If it is "cost" that truly concerns us, why do we focus so much attention on "benefit fraud" or even welfare, which relatively have an invisible economic impact? Is our concern genuine, or is it more an issue of bitterness?
A Conservative MP has blamed jobless "scroungers" after finding a dead badger dumped on his doorstep. Ian Liddell-Grainger
The five things you need to know on Tuesday 16 July 2013... 1) THE WAR OVER WELFARE, PART 78 The day after the benefit cap
The welfare system, not benefit claimants, deserves the full, unmitigated might of British grumbling. Why? Because the current system does not reward any attempt to find work and no one should be expected to develop a social conscience while foregoing personal gain.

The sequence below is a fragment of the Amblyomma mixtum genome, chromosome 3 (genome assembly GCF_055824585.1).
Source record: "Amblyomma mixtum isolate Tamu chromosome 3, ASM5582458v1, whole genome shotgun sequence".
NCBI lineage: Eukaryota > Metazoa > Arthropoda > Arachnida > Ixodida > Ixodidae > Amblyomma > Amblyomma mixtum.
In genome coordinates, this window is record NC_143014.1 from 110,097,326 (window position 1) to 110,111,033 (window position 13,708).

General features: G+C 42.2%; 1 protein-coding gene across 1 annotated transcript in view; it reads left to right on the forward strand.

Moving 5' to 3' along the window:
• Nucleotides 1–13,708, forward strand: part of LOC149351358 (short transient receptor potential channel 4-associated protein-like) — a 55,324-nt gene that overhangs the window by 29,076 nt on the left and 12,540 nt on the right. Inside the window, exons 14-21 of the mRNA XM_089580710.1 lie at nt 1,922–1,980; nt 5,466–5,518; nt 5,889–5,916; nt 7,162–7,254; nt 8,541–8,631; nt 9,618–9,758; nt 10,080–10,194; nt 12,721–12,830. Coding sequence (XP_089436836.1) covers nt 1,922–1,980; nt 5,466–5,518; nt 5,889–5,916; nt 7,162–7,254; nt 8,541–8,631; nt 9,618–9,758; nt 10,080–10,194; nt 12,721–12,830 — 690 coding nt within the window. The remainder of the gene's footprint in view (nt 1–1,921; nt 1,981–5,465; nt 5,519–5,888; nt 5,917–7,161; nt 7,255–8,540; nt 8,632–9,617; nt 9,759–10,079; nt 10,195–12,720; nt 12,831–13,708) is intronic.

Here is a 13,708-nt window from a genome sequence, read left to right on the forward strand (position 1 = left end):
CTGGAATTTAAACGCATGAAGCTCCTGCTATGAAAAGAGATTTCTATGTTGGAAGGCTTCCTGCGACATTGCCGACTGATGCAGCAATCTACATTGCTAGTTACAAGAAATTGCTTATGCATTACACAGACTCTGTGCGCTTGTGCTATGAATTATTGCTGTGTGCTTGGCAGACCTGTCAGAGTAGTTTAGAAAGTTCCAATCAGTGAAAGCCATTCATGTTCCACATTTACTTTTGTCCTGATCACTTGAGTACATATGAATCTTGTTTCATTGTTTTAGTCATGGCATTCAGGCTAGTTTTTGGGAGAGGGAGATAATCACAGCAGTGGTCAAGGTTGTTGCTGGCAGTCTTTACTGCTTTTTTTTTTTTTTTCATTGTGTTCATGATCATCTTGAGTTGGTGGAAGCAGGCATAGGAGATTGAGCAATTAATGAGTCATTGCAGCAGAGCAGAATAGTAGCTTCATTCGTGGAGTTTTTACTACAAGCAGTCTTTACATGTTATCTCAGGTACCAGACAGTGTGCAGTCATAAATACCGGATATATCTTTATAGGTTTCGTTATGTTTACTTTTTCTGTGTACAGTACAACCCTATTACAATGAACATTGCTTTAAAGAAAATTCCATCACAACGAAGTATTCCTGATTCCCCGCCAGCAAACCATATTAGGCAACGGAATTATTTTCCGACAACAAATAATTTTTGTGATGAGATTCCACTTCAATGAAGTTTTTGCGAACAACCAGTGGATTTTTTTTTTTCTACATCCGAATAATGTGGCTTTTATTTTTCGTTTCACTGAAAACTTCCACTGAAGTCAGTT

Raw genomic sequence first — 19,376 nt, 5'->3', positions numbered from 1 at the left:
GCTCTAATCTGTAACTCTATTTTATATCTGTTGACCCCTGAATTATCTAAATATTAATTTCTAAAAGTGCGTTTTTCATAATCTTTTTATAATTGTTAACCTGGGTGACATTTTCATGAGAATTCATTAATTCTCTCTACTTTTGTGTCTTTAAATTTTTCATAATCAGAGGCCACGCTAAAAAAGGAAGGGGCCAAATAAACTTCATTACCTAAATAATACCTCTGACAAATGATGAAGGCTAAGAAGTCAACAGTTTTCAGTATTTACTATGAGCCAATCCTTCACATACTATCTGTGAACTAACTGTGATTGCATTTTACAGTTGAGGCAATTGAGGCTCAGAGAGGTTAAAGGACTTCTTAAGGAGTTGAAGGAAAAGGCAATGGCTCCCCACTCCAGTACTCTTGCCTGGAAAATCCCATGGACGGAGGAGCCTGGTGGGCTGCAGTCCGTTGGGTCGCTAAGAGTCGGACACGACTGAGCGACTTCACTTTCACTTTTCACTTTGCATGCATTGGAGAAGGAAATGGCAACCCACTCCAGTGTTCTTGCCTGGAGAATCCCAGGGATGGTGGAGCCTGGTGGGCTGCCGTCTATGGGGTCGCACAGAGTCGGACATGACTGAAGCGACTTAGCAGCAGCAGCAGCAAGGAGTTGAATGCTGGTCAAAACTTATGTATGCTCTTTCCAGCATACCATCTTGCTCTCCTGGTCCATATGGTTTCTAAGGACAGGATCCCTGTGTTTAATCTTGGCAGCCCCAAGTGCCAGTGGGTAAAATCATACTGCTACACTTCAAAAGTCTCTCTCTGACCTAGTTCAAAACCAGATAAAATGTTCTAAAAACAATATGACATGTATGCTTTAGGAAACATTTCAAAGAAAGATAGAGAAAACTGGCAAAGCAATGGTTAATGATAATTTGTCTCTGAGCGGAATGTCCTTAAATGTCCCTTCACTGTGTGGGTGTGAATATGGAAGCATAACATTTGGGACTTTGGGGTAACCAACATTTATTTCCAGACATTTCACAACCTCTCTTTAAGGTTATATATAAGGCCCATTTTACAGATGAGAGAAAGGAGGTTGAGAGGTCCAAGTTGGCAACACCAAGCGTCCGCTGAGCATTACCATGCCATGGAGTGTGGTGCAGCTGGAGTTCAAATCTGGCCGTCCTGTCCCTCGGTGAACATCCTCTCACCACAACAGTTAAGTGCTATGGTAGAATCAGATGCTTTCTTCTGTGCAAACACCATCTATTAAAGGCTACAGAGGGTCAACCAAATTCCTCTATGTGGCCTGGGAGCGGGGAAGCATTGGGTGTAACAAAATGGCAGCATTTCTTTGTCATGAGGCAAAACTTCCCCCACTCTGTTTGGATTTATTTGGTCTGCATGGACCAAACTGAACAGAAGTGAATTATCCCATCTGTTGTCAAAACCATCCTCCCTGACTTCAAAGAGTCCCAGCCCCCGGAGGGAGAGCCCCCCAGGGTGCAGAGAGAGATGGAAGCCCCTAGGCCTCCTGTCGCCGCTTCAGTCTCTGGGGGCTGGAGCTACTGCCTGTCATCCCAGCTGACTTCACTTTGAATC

Tony Blair has warned Labour that its fierce resistance to austerity and welfare cuts risked reducing it to a party of protest
With the Conservative Party unveiling a new ad campaign in marginal seats, which basically divides voters into hard-working 'strivers' and stay-at-home 'shirkers', and with Lib Dem leader Nick Clegg launching on attack on universal benefits, it seems the perfect time to debunk ten key myths about the UK's welfare budget and, specifically, 'out of work benefits'.
At Christmas, I hope many will think of others less fortunate than themselves and reconsider how they perceive those on benefits.